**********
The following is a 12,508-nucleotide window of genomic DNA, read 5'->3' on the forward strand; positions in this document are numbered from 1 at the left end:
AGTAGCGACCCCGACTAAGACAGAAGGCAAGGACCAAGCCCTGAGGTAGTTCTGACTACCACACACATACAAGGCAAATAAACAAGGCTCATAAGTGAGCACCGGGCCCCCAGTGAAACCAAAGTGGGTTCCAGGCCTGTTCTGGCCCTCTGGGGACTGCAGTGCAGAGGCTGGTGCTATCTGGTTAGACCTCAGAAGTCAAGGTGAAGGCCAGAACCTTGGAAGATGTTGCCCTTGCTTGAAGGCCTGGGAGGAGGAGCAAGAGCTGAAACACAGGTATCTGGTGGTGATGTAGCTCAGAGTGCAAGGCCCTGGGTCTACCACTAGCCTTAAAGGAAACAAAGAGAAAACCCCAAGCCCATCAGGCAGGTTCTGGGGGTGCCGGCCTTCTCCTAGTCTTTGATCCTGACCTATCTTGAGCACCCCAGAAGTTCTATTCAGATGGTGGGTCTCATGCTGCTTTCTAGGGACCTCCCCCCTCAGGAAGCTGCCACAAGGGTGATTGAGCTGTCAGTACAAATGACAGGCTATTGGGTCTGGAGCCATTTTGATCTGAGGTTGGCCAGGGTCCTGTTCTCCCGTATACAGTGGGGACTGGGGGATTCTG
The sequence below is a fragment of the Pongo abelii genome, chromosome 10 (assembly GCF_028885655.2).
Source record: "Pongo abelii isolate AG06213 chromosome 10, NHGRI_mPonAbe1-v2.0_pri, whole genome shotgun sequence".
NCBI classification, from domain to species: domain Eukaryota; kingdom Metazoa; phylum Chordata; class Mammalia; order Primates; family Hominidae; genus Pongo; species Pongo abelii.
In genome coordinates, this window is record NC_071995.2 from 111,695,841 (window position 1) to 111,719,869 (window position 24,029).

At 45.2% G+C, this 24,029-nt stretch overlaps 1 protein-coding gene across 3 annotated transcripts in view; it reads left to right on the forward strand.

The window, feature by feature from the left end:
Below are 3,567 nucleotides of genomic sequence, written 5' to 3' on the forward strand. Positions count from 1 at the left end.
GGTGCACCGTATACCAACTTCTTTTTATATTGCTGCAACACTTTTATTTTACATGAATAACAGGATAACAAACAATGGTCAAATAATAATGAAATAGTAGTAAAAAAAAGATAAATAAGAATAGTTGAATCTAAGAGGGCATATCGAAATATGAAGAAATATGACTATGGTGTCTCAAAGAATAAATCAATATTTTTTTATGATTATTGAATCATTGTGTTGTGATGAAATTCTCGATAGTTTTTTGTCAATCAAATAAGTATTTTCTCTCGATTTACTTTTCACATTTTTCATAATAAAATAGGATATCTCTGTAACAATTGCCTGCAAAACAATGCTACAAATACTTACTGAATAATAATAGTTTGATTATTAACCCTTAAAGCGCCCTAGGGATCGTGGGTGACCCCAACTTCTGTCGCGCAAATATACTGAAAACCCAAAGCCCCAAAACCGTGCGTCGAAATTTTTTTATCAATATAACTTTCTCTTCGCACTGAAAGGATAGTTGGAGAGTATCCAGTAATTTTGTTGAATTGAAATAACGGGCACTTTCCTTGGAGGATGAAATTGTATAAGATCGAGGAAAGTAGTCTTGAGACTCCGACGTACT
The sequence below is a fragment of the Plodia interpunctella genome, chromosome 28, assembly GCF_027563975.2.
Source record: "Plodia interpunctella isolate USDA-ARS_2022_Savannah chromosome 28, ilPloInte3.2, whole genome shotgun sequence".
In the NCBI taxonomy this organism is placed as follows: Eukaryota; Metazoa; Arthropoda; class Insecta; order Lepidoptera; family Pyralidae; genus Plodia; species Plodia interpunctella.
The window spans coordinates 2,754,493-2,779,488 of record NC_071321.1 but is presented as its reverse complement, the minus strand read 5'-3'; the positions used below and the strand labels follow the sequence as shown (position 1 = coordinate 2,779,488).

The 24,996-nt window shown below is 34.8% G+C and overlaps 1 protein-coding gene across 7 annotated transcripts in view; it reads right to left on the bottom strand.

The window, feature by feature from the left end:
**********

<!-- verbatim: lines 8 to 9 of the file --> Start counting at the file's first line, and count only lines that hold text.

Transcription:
The window, feature by feature from the left end:
Below are 3,567 nucleotides of genomic sequence, written 5' to 3' on the forward strand. Positions count from 1 at the left end.